If you are empathetic and understand that your dog is terrified and essentially having a panic attack, why would you want to punish them? How could causing your dog further emotional pain, and in fact physical pain, help them become any less scared? The answer is clear when you think of it in those terms – by using a bark collar you are simply frightening them more.

Shock Collar

But My Dog Has Stopped Barking when I use the Collar 

Using a shock or bark collar may silence your dog when they wear it but do we really want to teach our dogs to stop behaving in this way through fear? Let’s use a “human” example to put this into perspective. What is a bad habit you have that may annoy others? Cracking your knuckles? Tapping a pen on your desk at work? Imagine you start that behaviour one day, then out of nowhere you get shocked by a taser shot into the back of your neck. How many times would it take you to draw the conclusion your habit is causing this to happen? Also, how would you feel knowing this involuntary behaviour will cause this pain seemingly out of nowhere? If you answer truthfully, you’d likely be terrified about possibly behaving like this again. Worse still think of a time when you were very frightened and screamed and every time you screamed in fright you were tasered – would this help you get over your fear? In all likelihood your fear would get worse as you are now frightened of the spider and terrified of being shocked should you vocalise your fear by screaming. It certainly won’t help you get over your fear of spiders. This is what a shock or bark collar is like for dogs.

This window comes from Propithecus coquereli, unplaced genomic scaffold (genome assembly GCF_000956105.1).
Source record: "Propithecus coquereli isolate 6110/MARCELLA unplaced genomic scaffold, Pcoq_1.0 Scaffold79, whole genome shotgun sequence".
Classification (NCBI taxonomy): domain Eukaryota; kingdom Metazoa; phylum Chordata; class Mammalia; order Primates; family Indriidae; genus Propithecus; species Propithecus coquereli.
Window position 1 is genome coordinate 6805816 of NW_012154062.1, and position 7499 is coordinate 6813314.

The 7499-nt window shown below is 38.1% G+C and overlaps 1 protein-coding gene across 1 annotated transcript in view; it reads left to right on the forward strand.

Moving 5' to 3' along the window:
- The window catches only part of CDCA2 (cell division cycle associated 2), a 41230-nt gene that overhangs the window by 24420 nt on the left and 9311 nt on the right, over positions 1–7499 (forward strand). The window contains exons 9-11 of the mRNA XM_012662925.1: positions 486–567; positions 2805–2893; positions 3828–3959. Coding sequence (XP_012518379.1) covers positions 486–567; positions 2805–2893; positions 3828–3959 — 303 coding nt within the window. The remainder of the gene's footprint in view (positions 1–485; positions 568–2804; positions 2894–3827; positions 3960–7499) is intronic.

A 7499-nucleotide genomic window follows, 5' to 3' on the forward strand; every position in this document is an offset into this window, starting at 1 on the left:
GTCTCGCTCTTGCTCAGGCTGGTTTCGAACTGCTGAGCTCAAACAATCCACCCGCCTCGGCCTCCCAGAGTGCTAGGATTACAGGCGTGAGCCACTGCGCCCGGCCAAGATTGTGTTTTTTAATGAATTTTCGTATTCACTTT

Shock Collar

Shock Collars Will Hopefully Soon Be Illegal 

The UK is leading the charge to outlaw these cruel collars. If they work at all, they are simply a short term fix that stops a symptom without addressing the underlying problem. So even if a collar were to work on your dog at great cost to their mental and physical well being, what will happen if these collars do become illegal? You are right back at where you started because the root cause of the issue was never addressed. 

How to Treat Dog Separation Anxiety and Get Relief - For You and Your Dog 

As a CSAT and Dog Behaviourist with clients across the globe, I understand better than most what it is like to have a dog that is suffering from SA. I know how trying it can be for an owner, and how often times the only solution someone feels they have left is to give up their dog to a shelter. Luckily, this isn’t the case and there is hope.

I have written several blogs about how you can work to resolve SA over time, which you can read on this website. It’s a process that requires a lot of patience and hard work, but it is possible and I am here to help you achieve success – together we can help your dog overcome separation anxiety. Simply contact me so we can talk about what your dog is experiencing, and formulate a plan. 

Contact Me For Help

If you are struggling, I cannot urge you enough to contact me for help.  The expertise I can offer is priceless when helping your dog overcome his anxiety and help you know that you need not be anxious when you leave your dog alone at home.

Just remember, a shock or bark collar is NEVER the answer and even if it stops your dog barking it is just short term relief from a symptom that comes from a much deeper issue. 

Please, contact me with any questions you have.